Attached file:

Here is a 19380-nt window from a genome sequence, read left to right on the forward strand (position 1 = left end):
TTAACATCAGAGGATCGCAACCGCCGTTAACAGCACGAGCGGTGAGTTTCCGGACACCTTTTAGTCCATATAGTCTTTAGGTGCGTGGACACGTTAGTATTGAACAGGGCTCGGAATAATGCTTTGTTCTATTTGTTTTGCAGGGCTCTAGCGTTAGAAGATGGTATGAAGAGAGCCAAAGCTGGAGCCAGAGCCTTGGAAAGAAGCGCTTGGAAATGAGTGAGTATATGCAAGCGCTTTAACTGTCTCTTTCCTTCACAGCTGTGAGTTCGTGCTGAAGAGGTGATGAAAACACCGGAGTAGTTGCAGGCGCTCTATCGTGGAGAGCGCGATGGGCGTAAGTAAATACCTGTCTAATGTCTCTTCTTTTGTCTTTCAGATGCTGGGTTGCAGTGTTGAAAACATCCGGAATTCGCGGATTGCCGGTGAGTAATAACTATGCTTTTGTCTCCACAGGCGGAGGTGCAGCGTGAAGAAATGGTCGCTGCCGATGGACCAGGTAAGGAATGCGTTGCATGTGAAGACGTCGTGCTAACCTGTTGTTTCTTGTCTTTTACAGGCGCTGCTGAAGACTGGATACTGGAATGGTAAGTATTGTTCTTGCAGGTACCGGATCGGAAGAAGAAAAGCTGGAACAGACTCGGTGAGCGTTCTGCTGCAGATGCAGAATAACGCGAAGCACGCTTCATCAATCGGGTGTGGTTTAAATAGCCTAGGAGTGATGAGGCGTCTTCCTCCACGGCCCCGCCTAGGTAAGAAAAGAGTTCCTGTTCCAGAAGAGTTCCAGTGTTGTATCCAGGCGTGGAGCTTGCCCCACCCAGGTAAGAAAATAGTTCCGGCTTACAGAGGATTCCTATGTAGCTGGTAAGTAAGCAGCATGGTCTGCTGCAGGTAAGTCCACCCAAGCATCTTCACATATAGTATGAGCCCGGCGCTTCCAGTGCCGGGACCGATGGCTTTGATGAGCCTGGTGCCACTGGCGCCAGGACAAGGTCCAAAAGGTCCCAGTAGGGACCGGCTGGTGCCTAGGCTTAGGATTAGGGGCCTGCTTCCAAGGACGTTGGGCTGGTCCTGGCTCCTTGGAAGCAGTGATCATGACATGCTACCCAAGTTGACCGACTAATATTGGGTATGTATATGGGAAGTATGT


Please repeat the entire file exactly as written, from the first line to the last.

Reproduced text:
Here is a 19380-nt window from a genome sequence, read left to right on the forward strand (position 1 = left end):
TTAACATCAGAGGATCGCAACCGCCGTTAACAGCACGAGCGGTGAGTTTCCGGACACCTTTTAGTCCATATAGTCTTTAGGTGCGTGGACACGTTAGTATTGAACAGGGCTCGGAATAATGCTTTGTTCTATTTGTTTTGCAGGGCTCTAGCGTTAGAAGATGGTATGAAGAGAGCCAAAGCTGGAGCCAGAGCCTTGGAAAGAAGCGCTTGGAAATGAGTGAGTATATGCAAGCGCTTTAACTGTCTCTTTCCTTCACAGCTGTGAGTTCGTGCTGAAGAGGTGATGAAAACACCGGAGTAGTTGCAGGCGCTCTATCGTGGAGAGCGCGATGGGCGTAAGTAAATACCTGTCTAATGTCTCTTCTTTTGTCTTTCAGATGCTGGGTTGCAGTGTTGAAAACATCCGGAATTCGCGGATTGCCGGTGAGTAATAACTATGCTTTTGTCTCCACAGGCGGAGGTGCAGCGTGAAGAAATGGTCGCTGCCGATGGACCAGGTAAGGAATGCGTTGCATGTGAAGACGTCGTGCTAACCTGTTGTTTCTTGTCTTTTACAGGCGCTGCTGAAGACTGGATACTGGAATGGTAAGTATTGTTCTTGCAGGTACCGGATCGGAAGAAGAAAAGCTGGAACAGACTCGGTGAGCGTTCTGCTGCAGATGCAGAATAACGCGAAGCACGCTTCATCAATCGGGTGTGGTTTAAATAGCCTAGGAGTGATGAGGCGTCTTCCTCCACGGCCCCGCCTAGGTAAGAAAAGAGTTCCTGTTCCAGAAGAGTTCCAGTGTTGTATCCAGGCGTGGAGCTTGCCCCACCCAGGTAAGAAAATAGTTCCGGCTTACAGAGGATTCCTATGTAGCTGGTAAGTAAGCAGCATGGTCTGCTGCAGGTAAGTCCACCCAAGCATCTTCACATATAGTATGAGCCCGGCGCTTCCAGTGCCGGGACCGATGGCTTTGATGAGCCTGGTGCCACTGGCGCCAGGACAAGGTCCAAAAGGTCCCAGTAGGGACCGGCTGGTGCCTAGGCTTAGGATTAGGGGCCTGCTTCCAAGGACGTTGGGCTGGTCCTGGCTCCTTGGAAGCAGTGATCATGACATGCTACCCAAGTTGACCGACTAATATTGGGTATGTATATGGGAAGTATGT